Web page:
Rep. Llew Jones

My dad used to comment, when I was insisting as a teen that I had a “right” to do something, “Son, your right to swing your arms ends at the tip of my nose.  Remember, I have a right to not get hit in the nose.”

Consider: A person has the right to possess a gun, but not the right to arbitrarily shoot someone or to carry the firearm everywhere. Under certain conditions, the owner of a home, or other private property, has the right to prohibit firearms on the premises. Conversely, an individual has the right to boycott a store that will not allow firearms. A person has the right of free speech, but not the right to falsely yell “fire” in a crowded theatre. Rights and responsibilities are always a highly nuanced discussion. 

On vaccination rights: I have steadfastly opposed mandatory vaccination bills. An individual has the right to refuse to be vaccinated for COVID-19, measles, mumps, hepatitis B, etc. However, individuals who own facilities such as nursing homes and assisted living centers also have rights, in particular property rights.  And the clients of these facilities have a reasonable right to not face undue risk from fire, food borne illness, and disease.  So why did I oppose HB 415?

While touted as a vaccination anti-discrimination bill, HB 415 overreached in preventing private businesses from using their property rights to decide what is best for ensuring the safety of patients and medical personnel on their private property. HB 415 also placed healthcare organizations in violation of federal rules. Owners of these private facilities believe that vaccines help maintain a health care workforce capable of safely delivering care to patients. Without such vaccinations, doctors and nurses risk getting ill, and potentially passing illness to patients, which can then spread to others.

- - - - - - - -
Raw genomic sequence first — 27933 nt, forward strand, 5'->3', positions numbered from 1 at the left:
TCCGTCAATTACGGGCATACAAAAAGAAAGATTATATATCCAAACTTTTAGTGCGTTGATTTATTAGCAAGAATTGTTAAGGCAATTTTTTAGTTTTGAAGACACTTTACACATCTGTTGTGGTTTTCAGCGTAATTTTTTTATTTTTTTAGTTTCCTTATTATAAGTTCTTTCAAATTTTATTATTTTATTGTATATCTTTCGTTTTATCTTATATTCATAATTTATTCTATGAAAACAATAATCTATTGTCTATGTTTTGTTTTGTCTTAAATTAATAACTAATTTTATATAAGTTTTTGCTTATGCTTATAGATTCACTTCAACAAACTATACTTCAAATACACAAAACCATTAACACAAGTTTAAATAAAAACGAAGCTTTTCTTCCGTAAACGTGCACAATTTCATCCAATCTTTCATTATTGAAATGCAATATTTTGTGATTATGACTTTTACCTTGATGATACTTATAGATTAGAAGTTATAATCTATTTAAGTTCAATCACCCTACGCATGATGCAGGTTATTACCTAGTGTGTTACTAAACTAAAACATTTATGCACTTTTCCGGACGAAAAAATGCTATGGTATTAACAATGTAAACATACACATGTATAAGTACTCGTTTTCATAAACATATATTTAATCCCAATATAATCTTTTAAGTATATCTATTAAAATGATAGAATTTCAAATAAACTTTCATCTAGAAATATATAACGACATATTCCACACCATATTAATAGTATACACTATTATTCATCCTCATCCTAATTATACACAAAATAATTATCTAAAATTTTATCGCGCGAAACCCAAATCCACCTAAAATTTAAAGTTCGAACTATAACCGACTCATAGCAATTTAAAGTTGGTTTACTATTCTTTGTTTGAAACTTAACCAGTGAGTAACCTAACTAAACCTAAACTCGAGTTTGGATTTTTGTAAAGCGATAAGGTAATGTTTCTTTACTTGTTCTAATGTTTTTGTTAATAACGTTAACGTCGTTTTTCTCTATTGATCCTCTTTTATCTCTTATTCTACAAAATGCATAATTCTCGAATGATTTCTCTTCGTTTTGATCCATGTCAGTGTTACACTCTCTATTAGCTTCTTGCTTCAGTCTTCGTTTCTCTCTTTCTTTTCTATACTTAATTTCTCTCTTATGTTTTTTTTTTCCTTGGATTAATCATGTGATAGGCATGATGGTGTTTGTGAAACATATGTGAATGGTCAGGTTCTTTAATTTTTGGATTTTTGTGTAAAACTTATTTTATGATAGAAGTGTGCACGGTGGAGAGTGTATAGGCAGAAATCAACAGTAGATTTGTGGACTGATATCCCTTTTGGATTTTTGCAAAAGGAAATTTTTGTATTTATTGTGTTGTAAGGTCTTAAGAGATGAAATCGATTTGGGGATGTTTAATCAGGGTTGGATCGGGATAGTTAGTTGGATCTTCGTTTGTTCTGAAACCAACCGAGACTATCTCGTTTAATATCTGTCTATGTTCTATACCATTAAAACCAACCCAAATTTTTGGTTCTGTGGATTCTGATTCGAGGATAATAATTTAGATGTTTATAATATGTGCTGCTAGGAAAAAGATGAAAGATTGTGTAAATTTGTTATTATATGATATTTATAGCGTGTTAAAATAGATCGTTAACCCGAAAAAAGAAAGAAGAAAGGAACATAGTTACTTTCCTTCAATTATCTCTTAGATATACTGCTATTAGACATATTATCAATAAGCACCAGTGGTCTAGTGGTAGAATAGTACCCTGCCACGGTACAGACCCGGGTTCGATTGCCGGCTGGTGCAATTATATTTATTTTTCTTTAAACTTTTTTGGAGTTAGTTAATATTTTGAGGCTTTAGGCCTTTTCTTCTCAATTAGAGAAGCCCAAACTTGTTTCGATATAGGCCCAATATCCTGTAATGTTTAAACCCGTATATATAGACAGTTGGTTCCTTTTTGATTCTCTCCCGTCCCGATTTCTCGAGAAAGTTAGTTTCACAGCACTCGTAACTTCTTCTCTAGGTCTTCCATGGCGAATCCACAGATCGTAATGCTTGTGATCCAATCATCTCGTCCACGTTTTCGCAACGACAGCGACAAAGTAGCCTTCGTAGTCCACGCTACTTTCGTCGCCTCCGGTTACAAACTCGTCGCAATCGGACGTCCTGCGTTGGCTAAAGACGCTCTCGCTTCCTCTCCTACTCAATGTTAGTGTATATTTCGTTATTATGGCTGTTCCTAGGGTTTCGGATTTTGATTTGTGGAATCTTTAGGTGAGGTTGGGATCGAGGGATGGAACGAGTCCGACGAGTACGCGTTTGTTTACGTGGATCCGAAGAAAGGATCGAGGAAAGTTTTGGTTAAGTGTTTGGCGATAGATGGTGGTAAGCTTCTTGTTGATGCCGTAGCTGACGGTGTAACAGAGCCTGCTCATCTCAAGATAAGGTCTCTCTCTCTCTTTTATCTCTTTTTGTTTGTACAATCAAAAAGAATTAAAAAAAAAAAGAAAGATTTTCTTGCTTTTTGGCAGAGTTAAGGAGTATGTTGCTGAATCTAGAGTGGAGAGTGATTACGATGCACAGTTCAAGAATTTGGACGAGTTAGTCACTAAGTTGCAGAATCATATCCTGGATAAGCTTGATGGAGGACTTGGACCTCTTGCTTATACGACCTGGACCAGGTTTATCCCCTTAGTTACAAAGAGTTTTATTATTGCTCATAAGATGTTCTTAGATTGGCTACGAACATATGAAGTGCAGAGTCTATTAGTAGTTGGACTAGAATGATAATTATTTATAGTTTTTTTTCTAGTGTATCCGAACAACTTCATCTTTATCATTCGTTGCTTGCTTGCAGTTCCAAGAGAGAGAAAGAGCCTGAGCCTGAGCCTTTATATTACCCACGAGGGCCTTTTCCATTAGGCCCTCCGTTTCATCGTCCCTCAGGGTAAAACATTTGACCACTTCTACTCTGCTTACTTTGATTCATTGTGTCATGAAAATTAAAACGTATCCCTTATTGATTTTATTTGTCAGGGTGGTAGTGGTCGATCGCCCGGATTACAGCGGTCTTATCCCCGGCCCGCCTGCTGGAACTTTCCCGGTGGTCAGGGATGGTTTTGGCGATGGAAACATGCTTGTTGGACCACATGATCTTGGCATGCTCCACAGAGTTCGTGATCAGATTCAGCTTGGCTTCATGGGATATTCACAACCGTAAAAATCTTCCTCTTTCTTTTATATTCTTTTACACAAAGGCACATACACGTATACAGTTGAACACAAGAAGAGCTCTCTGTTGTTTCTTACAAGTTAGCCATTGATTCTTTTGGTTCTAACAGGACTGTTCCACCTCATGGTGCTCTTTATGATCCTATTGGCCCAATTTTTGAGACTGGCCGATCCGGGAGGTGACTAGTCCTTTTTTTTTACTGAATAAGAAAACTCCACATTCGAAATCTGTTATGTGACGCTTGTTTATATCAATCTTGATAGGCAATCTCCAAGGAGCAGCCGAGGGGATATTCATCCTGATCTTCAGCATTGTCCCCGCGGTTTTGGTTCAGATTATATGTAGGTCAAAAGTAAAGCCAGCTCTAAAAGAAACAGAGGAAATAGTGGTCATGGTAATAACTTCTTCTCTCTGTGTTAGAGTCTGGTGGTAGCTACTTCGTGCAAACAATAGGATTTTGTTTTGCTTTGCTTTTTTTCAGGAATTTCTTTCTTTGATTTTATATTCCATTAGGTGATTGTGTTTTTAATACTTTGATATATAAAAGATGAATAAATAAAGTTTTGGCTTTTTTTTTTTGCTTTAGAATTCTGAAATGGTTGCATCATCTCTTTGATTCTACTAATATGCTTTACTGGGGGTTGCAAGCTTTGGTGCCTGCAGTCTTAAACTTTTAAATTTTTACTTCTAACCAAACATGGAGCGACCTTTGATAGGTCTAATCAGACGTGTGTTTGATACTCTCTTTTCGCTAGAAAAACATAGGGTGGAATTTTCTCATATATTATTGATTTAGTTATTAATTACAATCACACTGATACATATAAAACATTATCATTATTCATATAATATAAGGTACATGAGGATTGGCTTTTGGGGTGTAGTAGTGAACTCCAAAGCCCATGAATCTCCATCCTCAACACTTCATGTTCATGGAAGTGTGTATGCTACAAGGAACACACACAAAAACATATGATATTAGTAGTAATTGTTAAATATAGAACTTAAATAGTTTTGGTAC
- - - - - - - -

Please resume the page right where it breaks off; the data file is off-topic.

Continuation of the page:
For example, the hepatitis B vaccination requirement for healthcare workers prevents workers from contracting a frequently fatal infection. An accidental needle stick from an infected patient transmits the hepatitis B infection in nearly one third of the incidents.  

HB 415 would have elevated the right to not vaccinate above all other rights.  A non-vaccinated and potentially infected individual could not be denied access anywhere, irrespective of private property rights, or the safety rights of others.  Republicans have always stood firm on property rights as well as personal rights.   

Not surprisingly, the proponents of HB 415 misrepresented my opposition by incorrectly claiming that those that opposed HB 415 supported “mandatory vaccination,” and worse, supported a requirement for a “vaccination passport.”  

This type of utter hogwash represents what is so repulsive about today’s highly polarized political scene. Sound bites have become the norm, thoughtful deliberation the exception. 

Bottomline: I will always fight against required vaccinations and a required “hypothetical vaccination passport.” I will also defend private property rights and the rights of those who might find exposure to a virus lethal. HB 415 did not responsibly respect everyone’s rights.

With that, the legislative session midpoint is only three days away. Thank you for allowing me to be your representative.

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